At the centre of all conflict resolution approaches is identifying the conflict and, in the case of Boko Haram, this remains blurry. What is clear is that the conflict was kick-started by the murder of the leader of the Boko Haram sect, Muhammad Yusuf, by officers of the Nigerian state. A charismatic preacher and adherent of Salafi revanchist ideology, Yusuf had taken over leadership of the group in 2002 and quickly gathered an immense local following. He then lent his popularity to local politicians uncertain of their legitimacy, until he fell out with them, leading to his death in 2009. The sect then came to be led by the choleric and belligerent Abubakar Shekau, who would go on to plug his group into the international jihadi mainstream with a 2015 pledge to al-Baghdadi’s then territorial Islamic State (IS). It now comprises an indeterminate number of factions sharing a narrative that the secular Nigerian state ought to be replaced with an Islamist one, and a willingness to exact an appalling human cost on soft targets and security forces alike. In these axioms, Boko Haram has been single-minded.

Georgetown University professor Jacob Zenn provides compelling research on Boko Haram in his 2020 book Unmasking Boko Haram: Exploring Global Jihad in Nigeria. Zenn’s thesis sets out and explores Islamist jihadism as an international network of ideas within which Boko Haram has positioned itself, even if its initial concerns were far more localised. At the centre of this network of ideas is Saudi Arabia’s decades-long project to balance out Iranian influence by indoctrinating moderate Muslim clerics and making generous petrodollar grants to spread the Kingdom’s ultraconservative Wahhabi Islam. While Mohamed bin Salman continues to try to scale down his country’s polarisation of the Middle East through rapprochement with Israel, for example, nothing is likely to be done by the Kingdom to scale back the effect of decades of state support for fundamentalist Islam and virulent extremism in Africa.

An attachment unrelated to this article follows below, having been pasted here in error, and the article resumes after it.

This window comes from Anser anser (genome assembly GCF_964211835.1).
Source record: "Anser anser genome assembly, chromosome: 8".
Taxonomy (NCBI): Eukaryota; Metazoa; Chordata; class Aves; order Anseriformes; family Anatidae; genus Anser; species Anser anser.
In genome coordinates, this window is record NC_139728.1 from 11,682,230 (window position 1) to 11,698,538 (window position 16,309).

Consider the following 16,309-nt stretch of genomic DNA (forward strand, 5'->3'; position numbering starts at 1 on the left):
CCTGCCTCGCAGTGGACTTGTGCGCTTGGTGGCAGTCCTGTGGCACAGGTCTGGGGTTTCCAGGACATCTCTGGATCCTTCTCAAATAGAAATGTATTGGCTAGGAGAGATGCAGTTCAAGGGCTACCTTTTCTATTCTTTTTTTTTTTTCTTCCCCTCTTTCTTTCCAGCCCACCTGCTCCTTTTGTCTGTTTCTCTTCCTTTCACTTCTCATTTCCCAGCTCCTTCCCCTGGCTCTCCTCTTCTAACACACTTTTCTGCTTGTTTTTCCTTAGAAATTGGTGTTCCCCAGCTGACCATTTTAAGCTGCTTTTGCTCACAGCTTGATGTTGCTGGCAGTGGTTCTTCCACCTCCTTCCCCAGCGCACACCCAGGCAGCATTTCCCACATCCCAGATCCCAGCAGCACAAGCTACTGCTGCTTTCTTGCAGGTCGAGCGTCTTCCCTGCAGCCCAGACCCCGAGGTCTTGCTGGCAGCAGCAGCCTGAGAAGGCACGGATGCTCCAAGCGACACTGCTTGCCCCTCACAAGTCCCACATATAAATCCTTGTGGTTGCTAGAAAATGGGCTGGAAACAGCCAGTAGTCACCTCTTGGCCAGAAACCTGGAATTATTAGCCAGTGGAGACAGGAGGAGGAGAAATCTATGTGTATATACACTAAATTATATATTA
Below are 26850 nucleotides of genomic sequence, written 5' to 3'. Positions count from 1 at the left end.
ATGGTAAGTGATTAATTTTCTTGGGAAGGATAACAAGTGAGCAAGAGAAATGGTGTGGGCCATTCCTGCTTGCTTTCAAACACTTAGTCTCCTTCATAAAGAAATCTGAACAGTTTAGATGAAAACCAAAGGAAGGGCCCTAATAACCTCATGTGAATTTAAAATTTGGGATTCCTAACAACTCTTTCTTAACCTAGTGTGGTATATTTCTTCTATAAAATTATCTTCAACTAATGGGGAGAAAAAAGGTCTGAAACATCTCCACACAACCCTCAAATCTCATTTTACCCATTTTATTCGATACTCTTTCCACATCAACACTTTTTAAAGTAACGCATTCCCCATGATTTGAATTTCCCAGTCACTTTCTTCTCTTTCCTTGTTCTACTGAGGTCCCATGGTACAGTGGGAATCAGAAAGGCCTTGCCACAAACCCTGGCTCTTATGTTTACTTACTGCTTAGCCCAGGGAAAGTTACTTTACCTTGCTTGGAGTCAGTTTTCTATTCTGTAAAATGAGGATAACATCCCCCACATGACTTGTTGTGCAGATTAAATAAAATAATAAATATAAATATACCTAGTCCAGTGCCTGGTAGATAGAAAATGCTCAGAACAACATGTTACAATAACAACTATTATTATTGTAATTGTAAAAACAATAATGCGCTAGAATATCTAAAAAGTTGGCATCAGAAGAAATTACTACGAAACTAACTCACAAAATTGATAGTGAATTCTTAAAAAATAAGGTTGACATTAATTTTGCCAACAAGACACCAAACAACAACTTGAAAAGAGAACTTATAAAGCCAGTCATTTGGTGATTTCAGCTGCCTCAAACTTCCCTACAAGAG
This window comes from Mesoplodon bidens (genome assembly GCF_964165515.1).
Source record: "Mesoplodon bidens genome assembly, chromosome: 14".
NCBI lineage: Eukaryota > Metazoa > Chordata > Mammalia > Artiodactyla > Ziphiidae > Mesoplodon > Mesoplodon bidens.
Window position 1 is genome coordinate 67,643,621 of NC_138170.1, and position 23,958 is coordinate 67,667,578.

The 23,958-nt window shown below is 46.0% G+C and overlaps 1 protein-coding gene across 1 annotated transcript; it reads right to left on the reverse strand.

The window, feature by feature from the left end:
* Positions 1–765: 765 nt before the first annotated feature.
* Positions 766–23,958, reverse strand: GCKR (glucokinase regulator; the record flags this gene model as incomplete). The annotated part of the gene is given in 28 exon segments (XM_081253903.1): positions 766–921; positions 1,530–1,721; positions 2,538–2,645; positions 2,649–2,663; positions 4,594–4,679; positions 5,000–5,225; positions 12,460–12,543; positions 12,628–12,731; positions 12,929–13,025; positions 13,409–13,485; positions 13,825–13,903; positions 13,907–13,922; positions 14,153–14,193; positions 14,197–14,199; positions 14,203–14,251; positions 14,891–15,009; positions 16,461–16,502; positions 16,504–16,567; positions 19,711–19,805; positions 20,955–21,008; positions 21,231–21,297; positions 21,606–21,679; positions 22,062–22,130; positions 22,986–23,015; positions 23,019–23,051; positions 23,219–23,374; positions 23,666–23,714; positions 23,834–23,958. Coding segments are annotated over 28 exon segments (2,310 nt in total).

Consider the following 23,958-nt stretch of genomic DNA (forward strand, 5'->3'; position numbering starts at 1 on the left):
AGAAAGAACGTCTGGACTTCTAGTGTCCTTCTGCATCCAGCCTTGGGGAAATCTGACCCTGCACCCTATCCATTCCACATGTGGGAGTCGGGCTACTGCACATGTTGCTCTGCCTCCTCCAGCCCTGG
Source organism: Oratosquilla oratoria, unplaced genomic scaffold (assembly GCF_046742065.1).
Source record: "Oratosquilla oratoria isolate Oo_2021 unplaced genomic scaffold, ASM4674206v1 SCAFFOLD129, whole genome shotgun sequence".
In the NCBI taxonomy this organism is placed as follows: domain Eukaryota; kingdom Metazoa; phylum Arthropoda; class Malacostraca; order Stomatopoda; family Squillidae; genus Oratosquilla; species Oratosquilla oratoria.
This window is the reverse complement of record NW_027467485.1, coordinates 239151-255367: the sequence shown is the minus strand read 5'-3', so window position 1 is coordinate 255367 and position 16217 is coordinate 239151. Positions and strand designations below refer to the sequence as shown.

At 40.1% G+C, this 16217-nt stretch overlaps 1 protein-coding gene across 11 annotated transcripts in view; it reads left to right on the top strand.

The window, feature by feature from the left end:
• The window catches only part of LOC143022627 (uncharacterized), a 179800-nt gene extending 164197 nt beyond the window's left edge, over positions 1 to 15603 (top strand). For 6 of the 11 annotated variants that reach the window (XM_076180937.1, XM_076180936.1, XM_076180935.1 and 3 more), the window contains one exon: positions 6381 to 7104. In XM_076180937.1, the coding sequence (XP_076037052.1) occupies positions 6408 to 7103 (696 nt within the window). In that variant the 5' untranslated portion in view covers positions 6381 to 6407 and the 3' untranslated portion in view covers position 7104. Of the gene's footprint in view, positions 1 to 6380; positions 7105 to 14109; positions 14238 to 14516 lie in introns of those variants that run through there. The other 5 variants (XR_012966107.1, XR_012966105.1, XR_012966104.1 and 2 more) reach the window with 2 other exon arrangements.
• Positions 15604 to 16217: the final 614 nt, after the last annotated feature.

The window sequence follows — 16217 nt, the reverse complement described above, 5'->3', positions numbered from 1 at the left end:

This fundamentalism underscored al-Qaeda, which exerted extremist influence on regions farther away, changing Islam forever in societies like the heterogeneous and heterodox ones of Nigeria, which found themselves faced with a new crisis of identity, of political economy, and of state stability. That there will be no help from the Saud who opened the basket of vipers is a given. That defeating Boko Haram requires a holistic, all-of-government strategic engagement by the government of Nigeria is obvious. That Nigeria’s state apparatus is currently engaged in chasing after indicators while disregarding the larger syndrome, is a reality rooted in an absence of a common understanding of the Boko Haram problem.

The importance of Dr Jacob Zenn’s Unmasking Boko Haram lies in its methodology for clarifying the Boko Haram reality. Zenn comes to his analysis from a position of expertise in jihadism and Boko Haram, facility with Hausa and Arabic languages and familiarity with the interconnections between points in the African web of armed non-state actors ranging from AQIM to al-Shabaab. To this he adds copious amounts of research stretching back fifty years, organising this in demonstrably objective ways. His expertise, rigour and creativity weave a narrative of Boko Haram’s early influence by bin Laden’s deputies in Sudan and the general context, tracing a line of international influences—including by the Shia—that created its peculiar syncretism. Unmasking then sets out the conflict between Boko Haram and mainstream Salafi scholarship, and the fracturing of the group into several factions, giving detailed descriptions of ideological differences. I do not expect that the government of Nigeria will adopt Zenn’s conclusions but there can be no doubt that a common understanding of the Boko Haram group is needed and that, eleven years on, it remains lacking.